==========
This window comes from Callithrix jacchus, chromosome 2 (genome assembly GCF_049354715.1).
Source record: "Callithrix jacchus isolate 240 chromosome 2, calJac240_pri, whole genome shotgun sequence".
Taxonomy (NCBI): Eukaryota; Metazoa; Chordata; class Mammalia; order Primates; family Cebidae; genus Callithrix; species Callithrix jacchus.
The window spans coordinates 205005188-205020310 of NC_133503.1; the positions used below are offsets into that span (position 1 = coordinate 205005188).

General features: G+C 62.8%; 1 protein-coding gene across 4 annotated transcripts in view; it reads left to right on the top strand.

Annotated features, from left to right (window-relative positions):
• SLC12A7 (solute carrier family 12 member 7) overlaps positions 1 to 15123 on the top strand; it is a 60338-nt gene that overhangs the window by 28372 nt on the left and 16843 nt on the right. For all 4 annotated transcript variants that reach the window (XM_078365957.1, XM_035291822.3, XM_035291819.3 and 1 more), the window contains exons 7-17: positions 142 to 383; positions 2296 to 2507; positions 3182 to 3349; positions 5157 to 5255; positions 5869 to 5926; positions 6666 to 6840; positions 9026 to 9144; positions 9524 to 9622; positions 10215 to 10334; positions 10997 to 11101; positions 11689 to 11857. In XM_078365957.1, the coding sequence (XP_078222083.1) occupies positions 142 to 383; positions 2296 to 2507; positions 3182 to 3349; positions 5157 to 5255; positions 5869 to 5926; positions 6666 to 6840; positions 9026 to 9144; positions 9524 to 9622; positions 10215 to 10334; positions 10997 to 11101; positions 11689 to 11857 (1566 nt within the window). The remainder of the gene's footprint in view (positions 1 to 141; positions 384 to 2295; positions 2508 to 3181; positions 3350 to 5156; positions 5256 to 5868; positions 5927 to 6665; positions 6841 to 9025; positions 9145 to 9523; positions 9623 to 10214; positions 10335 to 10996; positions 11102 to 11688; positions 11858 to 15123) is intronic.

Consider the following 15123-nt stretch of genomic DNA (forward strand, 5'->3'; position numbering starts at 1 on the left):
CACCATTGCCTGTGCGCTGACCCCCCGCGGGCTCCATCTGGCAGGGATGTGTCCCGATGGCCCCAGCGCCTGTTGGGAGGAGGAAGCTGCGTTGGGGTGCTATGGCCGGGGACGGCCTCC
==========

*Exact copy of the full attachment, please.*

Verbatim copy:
This window comes from Callithrix jacchus, chromosome 2 (genome assembly GCF_049354715.1).
Source record: "Callithrix jacchus isolate 240 chromosome 2, calJac240_pri, whole genome shotgun sequence".
Taxonomy (NCBI): Eukaryota; Metazoa; Chordata; class Mammalia; order Primates; family Cebidae; genus Callithrix; species Callithrix jacchus.
The window spans coordinates 205005188-205020310 of NC_133503.1; the positions used below are offsets into that span (position 1 = coordinate 205005188).

General features: G+C 62.8%; 1 protein-coding gene across 4 annotated transcripts in view; it reads left to right on the top strand.

Annotated features, from left to right (window-relative positions):
• SLC12A7 (solute carrier family 12 member 7) overlaps positions 1 to 15123 on the top strand; it is a 60338-nt gene that overhangs the window by 28372 nt on the left and 16843 nt on the right. For all 4 annotated transcript variants that reach the window (XM_078365957.1, XM_035291822.3, XM_035291819.3 and 1 more), the window contains exons 7-17: positions 142 to 383; positions 2296 to 2507; positions 3182 to 3349; positions 5157 to 5255; positions 5869 to 5926; positions 6666 to 6840; positions 9026 to 9144; positions 9524 to 9622; positions 10215 to 10334; positions 10997 to 11101; positions 11689 to 11857. In XM_078365957.1, the coding sequence (XP_078222083.1) occupies positions 142 to 383; positions 2296 to 2507; positions 3182 to 3349; positions 5157 to 5255; positions 5869 to 5926; positions 6666 to 6840; positions 9026 to 9144; positions 9524 to 9622; positions 10215 to 10334; positions 10997 to 11101; positions 11689 to 11857 (1566 nt within the window). The remainder of the gene's footprint in view (positions 1 to 141; positions 384 to 2295; positions 2508 to 3181; positions 3350 to 5156; positions 5256 to 5868; positions 5927 to 6665; positions 6841 to 9025; positions 9145 to 9523; positions 9623 to 10214; positions 10335 to 10996; positions 11102 to 11688; positions 11858 to 15123) is intronic.

Consider the following 15123-nt stretch of genomic DNA (forward strand, 5'->3'; position numbering starts at 1 on the left):
CACCATTGCCTGTGCGCTGACCCCCCGCGGGCTCCATCTGGCAGGGATGTGTCCCGATGGCCCCAGCGCCTGTTGGGAGGAGGAAGCTGCGTTGGGGTGCTATGGCCGGGGACGGCCTCC